Calling all photographers!
Posted on June 1, 2021
Alisha Whitley, left, Wilson Camera Club president, and Jackie Tate, secretary/treasurer, pose amid the club's photographs in the current Wilson Arts gallery exhibit. The exhibit will be on display until June 17. Janelle Clevinger | For Wide Awake Wilson
The Wilson Camera Club began in the 1970s, when virtually all photographs were shot on film and developed in darkrooms. The popularity of the club faded in the late 1980s and early 1990s, but is now making a comeback and new leadership is looking for even more participants.
“We have all levels, from beginner to professional, and we all teach at some point or another and we highlight certain things,” said Alisha Whitley, camera club president. “I’ll teach a meeting on a particular subject, and it’s something that everybody can learn from. Yes, you might know about it already, but we’re going to highlight points in there so that you can understand something you may not have known.”
“The previous group was just a sharing group,” added Jackie Tate, the club’s secretary/treasurer. “And then when it re-formed, the next president tried some new things, but Alisha has really come forth with good ideas, and so we’re moving forward with agendas for meetings, presentations, sharing photos, asking questions and planning outings.”
The Wilson Camera Club meets every month, on the third Tuesday at 6:30 p.m., and now meets at the new Wilson Arts building, 204 Nash St. S. Dues are $25 per year, and the club accepts members who are high school students and older. The club is a 501(3)(c) nonprofit.
You can view some of the group’s photography until June 17 at the Wilson Arts Center, where it made history as part of the first public exhibit when the building opened in May.
“This (the Wilson Arts exhibit) was something that I definitely thought we could do as a club and get exposure because hardly anyone knew about the Wilson Camera Club,” Whitley said. “This gives us a good chance to get exposure. That’s what we wanted, and that was the point of it.”
Whitley says that the club’s goals include learning how to really use a camera, not just using the camera’s “Program” mode.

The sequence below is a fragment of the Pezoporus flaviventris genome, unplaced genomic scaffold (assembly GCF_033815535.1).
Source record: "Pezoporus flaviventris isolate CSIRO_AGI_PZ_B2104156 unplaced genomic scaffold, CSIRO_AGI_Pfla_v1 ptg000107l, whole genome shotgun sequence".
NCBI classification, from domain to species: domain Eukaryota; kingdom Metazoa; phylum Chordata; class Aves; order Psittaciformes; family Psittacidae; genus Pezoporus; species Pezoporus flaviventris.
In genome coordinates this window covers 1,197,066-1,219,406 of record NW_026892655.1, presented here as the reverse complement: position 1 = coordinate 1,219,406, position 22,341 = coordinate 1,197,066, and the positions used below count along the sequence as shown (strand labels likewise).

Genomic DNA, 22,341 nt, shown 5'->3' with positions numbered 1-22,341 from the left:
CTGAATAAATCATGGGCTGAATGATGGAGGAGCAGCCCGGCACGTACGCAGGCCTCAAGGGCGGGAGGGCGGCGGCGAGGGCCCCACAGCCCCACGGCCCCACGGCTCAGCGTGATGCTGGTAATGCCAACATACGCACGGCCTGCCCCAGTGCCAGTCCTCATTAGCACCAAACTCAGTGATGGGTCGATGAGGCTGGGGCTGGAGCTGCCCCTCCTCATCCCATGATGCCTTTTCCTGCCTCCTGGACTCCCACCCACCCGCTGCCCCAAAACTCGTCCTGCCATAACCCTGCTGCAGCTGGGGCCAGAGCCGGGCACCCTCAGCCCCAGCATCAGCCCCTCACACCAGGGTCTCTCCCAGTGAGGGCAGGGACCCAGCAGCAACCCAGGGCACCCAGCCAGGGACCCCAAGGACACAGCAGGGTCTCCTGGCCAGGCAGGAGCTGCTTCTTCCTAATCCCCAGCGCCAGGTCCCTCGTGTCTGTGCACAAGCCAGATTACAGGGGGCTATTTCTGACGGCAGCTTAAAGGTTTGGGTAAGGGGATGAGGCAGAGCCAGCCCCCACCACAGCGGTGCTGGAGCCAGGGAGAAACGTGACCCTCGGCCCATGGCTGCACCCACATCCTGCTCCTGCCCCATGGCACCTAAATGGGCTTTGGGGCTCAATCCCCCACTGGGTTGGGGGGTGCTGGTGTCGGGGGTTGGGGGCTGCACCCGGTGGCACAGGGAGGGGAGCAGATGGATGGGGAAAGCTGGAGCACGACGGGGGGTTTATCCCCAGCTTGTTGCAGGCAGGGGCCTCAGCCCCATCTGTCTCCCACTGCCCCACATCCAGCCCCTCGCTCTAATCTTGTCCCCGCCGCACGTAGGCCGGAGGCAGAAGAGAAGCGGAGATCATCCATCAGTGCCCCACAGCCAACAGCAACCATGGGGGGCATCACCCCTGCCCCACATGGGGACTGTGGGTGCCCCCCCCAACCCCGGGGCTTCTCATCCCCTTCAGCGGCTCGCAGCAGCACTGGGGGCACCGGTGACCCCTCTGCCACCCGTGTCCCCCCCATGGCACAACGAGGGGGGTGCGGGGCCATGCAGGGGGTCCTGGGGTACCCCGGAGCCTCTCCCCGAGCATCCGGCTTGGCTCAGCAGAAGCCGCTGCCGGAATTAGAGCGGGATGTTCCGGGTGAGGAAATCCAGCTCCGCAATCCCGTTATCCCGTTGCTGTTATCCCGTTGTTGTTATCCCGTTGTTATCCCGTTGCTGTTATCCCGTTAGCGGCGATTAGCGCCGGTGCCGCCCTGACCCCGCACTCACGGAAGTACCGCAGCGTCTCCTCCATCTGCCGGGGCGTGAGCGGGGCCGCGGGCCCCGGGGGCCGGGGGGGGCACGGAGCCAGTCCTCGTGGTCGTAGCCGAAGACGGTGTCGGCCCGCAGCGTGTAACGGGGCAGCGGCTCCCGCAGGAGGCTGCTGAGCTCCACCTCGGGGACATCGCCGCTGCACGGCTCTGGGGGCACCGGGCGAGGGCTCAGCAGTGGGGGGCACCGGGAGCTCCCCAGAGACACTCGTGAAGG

“We want you to learn how to take the picture with the camera, how to set the camera with the settings with the exposure triangle (shutter speed, aperture and ISO) and how to actually take a photograph,” Whitley said. There’s a science behind it, and you have to get your settings the way they should be and then get your exposure and get your art that way. Pointing and shooting with a cell phone is cheating. We actually preach against cell phone usage on our outings and our assignments.”
The club comes up with assignments each month, many of which involve shooting photographs during club outings and putting in practice what has been taught at the previous meeting. The COVID-19 pandemic put a hold on many of those outings, but they are currently being scheduled again. Past outings have included Mitchell Mill in Raleigh, Flower Hill in Johnston County and several trips to the Alligator River Natural Wildlife Refuge near Manteo, which is thought to be home to one of the largest concentrations of black bears in the southeastern United States.
Whitley and Tate would especially like to see more women join the camera club, with the current membership list of 20 including only four females.
“We’re outnumbered,” Tate said, laughing.
For more information about the Wilson Camera Club, visit the club’s Facebook page or contact Alisha Whitley at email@example.com.
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